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Things I did not know before today: apparently Bertrand Russell won the Nobel Prize in Literature. ... okey-dokey then. Not the field I would have guessed. (How about, I don't know, math?)

Anyway, I read part of this excerpted yesterday in Clifton Fadiman's anthology The Mathematical Magpie, and such is the power of the internet that today I could sit down and read it in its entirety, for all things out of copyright come into the demesne of Google someday. How is it?

... fascinating. (Picture me saying this with a slightly quirked eyebrow and a tone of very mild sarcasm.)

So this is an almost entirely didactic book, a series of nightmares attributed to famous people or famous classes of people; it's not satirical, because it is not necessarily trying to satirize anyone involved, but it's also not quite allegorical. Parable, I guess. Most of it has become irrelevant, because the Cold War is over and this came out in 1952, though I did like the one where Stalin has a terrible nightmare about being very politely held prisoner by a group of Quakers who feed him toast and cocoa, allow him stimulating and healthful exercise, and attempt gently to explain to him that in order to be set free he must learn to love his fellow man. The ironic humor of that has held.

The best story was in fact the mathematician's nightmare I read yesterday, but I have to say, that one is very good. The master of ceremonies who introduces the mathematician to the numbers is Pi, for instance, who goes masked, and any who look on his whole face will die. Perfect numbers go crowned. It just all works, it's a real fantasy story.

And, oddly enough, several of the others are real science fiction; while Eisenhower's nightmare reads like a bad knockoff of 1984, there's a nightmare belonging to some senator or other which reads like a runup to The Man in the High Castle. A couple of non-nightmare stories included are dystopian extrapolations based on Russell's conviction that blind faith in anything except physically provable fact will lead inexorably to atrocities. I am not entirely certain what to think of his technique of setting all of these dystopias among South American and African peoples; his point seems to be that a) they are, of course, people and that therefore b) any system of religious government, no matter its culture of origin, will be just as stupid as any other, but his portrayals bear no relation at all to the actual cultures of, say, South America. While saying that any culture is as likely to make terrible mistakes as any other is an interesting and arguable point, I am not sure that portraying only cultures making the mistakes who were already not thought terribly well of by the white, mostly male audience I suspect he was anticipating would have done much to help that audience conclude that these mistakes were ones they, personally, were engaging in, which is clearly the conclusion the reader is meant to draw by analogy. There is a novel-length story here in which no white people appear. I suspect that this was radical. It does not read that way today.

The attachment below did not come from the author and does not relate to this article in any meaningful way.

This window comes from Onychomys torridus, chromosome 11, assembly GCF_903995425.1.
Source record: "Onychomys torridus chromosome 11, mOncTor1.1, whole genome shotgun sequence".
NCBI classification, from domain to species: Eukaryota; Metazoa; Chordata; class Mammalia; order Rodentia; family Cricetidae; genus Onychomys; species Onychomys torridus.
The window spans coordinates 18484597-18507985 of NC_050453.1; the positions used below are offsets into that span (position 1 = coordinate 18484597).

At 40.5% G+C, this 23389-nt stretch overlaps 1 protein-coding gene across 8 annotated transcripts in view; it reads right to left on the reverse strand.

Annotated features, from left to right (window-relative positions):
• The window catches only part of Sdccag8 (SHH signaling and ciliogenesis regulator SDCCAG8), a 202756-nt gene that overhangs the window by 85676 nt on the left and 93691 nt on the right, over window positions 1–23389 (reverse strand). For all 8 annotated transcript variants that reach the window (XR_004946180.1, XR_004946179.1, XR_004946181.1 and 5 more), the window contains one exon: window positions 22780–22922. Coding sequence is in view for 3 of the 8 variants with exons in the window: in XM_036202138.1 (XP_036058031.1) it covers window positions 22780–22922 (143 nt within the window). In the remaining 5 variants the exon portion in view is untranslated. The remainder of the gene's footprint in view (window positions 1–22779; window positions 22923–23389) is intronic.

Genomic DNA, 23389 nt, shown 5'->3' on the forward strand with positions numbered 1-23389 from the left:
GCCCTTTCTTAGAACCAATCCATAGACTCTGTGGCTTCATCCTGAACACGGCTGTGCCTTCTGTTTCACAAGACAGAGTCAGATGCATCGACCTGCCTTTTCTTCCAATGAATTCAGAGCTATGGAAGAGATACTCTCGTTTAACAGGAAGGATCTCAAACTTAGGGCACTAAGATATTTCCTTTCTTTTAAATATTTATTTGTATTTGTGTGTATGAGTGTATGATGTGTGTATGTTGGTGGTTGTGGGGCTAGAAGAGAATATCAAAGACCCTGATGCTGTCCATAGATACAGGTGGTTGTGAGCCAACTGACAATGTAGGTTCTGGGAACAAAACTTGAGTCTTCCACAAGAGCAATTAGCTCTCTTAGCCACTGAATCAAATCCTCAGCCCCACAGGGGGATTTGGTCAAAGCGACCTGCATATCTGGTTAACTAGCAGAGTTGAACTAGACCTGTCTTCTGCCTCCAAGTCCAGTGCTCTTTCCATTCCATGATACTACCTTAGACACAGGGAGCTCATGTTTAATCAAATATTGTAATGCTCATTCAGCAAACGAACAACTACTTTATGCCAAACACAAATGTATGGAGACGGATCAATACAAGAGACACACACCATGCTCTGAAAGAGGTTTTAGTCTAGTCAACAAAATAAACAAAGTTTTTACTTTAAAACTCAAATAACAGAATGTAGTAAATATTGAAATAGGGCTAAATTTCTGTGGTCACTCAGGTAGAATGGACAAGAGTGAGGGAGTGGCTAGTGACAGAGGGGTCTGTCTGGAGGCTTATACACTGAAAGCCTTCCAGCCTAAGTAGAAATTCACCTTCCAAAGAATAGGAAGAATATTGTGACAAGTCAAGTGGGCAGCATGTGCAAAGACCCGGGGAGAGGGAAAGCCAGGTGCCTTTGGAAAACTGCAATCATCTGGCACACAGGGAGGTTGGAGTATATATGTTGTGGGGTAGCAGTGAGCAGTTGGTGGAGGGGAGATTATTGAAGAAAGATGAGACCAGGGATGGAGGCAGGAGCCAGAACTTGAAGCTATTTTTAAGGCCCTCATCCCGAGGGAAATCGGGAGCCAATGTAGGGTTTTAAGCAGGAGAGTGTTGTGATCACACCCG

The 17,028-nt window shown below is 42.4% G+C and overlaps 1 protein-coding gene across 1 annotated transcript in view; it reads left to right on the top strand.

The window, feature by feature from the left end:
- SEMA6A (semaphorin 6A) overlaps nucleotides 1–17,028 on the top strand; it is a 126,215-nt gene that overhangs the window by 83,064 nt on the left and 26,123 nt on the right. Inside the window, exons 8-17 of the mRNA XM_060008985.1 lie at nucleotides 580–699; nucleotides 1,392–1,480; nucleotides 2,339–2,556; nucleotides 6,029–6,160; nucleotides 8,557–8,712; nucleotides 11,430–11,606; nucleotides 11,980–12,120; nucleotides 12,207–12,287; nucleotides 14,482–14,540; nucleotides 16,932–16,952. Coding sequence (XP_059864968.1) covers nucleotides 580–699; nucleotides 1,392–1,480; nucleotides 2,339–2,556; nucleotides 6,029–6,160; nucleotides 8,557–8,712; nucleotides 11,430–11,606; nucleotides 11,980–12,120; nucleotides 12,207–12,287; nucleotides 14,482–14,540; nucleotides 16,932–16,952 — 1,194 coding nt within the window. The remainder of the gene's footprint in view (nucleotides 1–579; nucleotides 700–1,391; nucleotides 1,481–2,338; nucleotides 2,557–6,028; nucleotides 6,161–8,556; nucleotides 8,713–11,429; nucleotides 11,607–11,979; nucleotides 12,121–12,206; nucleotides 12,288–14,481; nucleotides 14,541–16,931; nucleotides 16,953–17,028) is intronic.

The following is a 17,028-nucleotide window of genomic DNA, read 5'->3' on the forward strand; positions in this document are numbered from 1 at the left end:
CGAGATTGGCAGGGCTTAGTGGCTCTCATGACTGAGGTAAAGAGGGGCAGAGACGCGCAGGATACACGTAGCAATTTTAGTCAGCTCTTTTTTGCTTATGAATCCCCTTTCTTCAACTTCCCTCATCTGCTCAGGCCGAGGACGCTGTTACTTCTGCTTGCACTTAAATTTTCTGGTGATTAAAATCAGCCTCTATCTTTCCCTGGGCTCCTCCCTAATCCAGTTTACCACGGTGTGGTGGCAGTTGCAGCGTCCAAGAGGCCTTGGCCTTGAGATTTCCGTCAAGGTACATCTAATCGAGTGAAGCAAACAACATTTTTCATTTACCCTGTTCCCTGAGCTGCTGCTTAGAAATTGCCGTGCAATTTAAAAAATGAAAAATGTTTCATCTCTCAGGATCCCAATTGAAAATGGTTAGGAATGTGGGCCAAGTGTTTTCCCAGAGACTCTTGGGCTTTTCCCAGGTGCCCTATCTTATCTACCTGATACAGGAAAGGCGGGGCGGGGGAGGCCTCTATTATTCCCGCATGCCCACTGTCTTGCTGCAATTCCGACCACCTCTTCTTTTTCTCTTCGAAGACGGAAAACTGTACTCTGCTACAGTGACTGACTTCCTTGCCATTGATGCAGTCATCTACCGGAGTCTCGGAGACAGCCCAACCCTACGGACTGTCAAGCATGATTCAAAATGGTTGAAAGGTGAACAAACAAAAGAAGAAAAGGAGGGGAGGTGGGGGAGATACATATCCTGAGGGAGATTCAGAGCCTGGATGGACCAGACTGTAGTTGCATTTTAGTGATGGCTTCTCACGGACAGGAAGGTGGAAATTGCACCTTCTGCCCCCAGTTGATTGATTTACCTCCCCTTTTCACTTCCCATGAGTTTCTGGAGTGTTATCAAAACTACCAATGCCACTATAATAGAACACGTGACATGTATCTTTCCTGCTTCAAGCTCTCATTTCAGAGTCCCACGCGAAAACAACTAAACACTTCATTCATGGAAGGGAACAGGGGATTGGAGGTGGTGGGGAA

Also, the unconscious sexism, and the didacticism as of a sledgehammer. It is sad, because if he'd stopped being so ideologically pointed the man could have been a brilliant fiction writer; his language is lucid, his concepts are interesting. As it is, it was like reading an incredibly odd fusion of Isak Dinesen (bright language, brilliant figures of speech, flashes of numinous) and Ayn Rand (characters as points of engagement with sections of ideology rather than as people, grinding of plot wheels clearly audible in background, mystifying sexual politics).

I am not sorry to have read the good parts-- there is a bit with a metaphysician in Hell which is also spectacular, in which he explains that in fact Hell is a selection of improbabilities, so that the deeper into Hell you go the more improbable things become without becoming impossible. The body of Satan consists entirely of nothingness, because, against all probability, every atom that approaches the area where his mind resides collides with another atom in such a way as to be deflected. And so the devil is a constantly moving gap in the substance of all real things, shaped like an anti-matter angel, outlined in the consistently exploding armor of light caused by the continuous bombardment of particles. I mean, that is pretty awesome. As cool as that Mark Twain story where the devil's made of radium and so can wither you by touching you and glows in the dark.

But I really cannot recommend this to those of you who are not willing to wade through a lot of annoyance. If you are ever in the mood to read a bad book, for its occasional moments of interest, this will reward you a great deal more than many of them, but it is still a bad book.

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